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Mathieu Coste, Loire, France

Mathieu Coste
Coteaux-du-Giennois, Loire Valley

  • Varietals: pinot noir, gamay, sauvignon
  • Soils: argilo calcaire with some silicate stones
  • Vineyard size: 5.5 ha with 4.7 for red wine (1/3 pinot noir 2/3 gamay) and 0.8ha for white wine
  • Parcel exposition: all in south
  • Vine age: all between 60/40 years
  • Soil: similar to Sancerre’s : clay/limestone with silica from the tertiary/kimmeridgian era.
  • Vine training: organic methods since 1982. Cross-croping the soil to give food to the plants, only the use of natural chemicals made from plant components for protecting the vineyard. Biodynamic practices include vinicultural and viticultural practices with a specific focus on the lunar calendar. Mathieu’s philosophy is to nurish the soil and from there have the soil give food to the plants: not directly food to plants like intensive agriculture.
  • Biodiversity: in the vineyard you can find bees, beetles, spiders, praying mantis and others…Sometimes rabbits run along the engine when I turn the soil. There is life in his vineyard like in his wine as Mathieu trys to respect nature as much as possible.
  • Density of plants : 7500 per hectare

Harvested by hand, the fruit arrives into cement tank with perfect integrity. As professor and Winery director at The Beaune Viticulture School, Mathieu make wines like in burgundy. Destemming – partial or 100%: it depends on year fruit year characteristics , he can destem until 50% because he makes wines that are able to stay fine and fresh during 10 years. Fermentation is in cement tank and after wines are keeping  in rotation between old oak barrels and steel tanks for 2 to 5 years. Winesare bottled without fining or filtration. “I let wines become themselves, it’s a natural expression of complex phenomena.” Parcels are vinified separately and then blended: blending in cement tank during fermentation.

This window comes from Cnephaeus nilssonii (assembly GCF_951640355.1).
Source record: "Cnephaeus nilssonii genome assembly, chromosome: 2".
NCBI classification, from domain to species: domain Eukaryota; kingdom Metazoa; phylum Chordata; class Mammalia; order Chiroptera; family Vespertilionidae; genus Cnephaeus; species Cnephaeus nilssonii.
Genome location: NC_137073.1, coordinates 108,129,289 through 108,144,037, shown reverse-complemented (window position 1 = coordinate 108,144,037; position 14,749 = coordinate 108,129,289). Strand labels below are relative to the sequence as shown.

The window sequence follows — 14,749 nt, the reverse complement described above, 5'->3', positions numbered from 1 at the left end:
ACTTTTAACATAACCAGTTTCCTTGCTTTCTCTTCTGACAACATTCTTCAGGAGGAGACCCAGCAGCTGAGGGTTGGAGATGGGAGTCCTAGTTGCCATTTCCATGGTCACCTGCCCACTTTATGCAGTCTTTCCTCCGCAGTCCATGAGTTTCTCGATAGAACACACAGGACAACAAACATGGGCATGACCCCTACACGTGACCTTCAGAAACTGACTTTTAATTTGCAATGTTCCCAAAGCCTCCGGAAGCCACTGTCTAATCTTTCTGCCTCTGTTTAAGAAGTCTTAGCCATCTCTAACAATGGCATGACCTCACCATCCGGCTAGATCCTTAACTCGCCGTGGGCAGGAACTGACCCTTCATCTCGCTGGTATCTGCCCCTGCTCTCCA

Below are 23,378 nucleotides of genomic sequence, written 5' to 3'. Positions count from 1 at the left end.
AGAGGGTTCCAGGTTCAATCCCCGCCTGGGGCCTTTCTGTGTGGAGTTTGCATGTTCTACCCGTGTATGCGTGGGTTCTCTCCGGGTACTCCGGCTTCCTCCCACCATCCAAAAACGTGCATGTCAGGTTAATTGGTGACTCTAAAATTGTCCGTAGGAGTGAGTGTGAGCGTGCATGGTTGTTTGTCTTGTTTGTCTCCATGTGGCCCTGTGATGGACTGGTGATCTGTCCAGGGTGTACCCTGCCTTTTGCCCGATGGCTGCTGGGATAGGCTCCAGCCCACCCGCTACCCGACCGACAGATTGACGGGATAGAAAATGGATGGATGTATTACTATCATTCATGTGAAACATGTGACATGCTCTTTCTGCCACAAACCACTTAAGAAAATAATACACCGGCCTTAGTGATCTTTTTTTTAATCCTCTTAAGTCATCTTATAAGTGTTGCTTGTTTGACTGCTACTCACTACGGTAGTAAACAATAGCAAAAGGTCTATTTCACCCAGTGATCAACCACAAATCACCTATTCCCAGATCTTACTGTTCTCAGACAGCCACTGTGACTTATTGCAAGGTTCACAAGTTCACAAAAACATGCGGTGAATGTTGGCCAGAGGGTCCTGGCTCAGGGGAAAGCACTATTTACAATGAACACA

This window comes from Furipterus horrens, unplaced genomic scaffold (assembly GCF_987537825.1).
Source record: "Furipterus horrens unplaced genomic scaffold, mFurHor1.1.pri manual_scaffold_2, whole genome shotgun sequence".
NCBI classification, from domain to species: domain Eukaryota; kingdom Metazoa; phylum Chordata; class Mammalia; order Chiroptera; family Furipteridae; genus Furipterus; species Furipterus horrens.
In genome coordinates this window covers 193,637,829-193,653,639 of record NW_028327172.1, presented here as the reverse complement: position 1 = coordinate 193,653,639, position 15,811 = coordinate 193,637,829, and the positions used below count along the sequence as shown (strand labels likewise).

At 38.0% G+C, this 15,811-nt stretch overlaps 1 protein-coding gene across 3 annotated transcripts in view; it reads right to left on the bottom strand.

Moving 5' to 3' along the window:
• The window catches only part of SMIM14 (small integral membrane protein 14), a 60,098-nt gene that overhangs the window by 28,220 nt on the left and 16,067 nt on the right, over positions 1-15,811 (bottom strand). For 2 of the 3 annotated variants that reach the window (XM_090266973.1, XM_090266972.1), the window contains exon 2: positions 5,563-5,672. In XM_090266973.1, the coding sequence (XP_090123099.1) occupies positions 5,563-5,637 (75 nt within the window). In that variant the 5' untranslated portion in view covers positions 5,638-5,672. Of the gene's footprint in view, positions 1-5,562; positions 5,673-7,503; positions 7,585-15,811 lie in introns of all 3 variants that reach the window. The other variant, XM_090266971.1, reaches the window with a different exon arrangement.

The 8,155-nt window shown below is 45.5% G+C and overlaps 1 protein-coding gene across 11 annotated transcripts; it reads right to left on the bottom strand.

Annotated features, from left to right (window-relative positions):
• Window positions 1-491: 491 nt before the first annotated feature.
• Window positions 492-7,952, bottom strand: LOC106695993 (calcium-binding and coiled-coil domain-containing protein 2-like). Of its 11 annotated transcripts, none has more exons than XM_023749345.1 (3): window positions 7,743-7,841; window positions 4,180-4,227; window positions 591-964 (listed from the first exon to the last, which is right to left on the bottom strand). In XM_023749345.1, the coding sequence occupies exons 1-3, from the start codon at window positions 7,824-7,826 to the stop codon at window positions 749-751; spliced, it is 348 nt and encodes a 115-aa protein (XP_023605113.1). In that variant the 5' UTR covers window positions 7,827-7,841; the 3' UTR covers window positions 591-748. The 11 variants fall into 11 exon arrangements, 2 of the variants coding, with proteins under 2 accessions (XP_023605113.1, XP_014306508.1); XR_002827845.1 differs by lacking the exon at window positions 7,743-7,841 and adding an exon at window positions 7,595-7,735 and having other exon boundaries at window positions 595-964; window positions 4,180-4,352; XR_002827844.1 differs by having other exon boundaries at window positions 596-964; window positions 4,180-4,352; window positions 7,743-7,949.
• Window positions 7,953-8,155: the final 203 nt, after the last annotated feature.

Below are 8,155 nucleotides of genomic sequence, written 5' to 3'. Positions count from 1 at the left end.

The Coteaux-du-Giennois, one of these lesser-known Loire Appellation, name means “slopes of the Gien region.” Sancerre is a few kilometers south (and upstream). Wine has been made in the region (Villemoison, Cosne-sur-Loire) since at least 849 A.D. as there are traces of a donation including vineyards and farms by King Charles the Bald to the bishop of Auxerre. Numerous abbeys spread viticulture and winemaking in the area too, like the Cistercian Abbey of Roche in Myennes and the Commanderie des Templiers in Villemoison, the hamlet where the winery is located. The varieties in the Appellation today are Gamay, Pinot Noir and Sauvignon, and the production is split roughly between reds and whites, with also some rosé. The soil of the area is of the same nature than Sancerre’s, but the actually-planted surface is much smaller, about 190 hectares of vineyards (compared with 2800 hectares in Sancerre) stretched among 14 villages. Another difference is that the Coteaux-du-Giennois wines are mostly sold inside France, with an export share of only 17 % (compared with 53 % for Sancerre).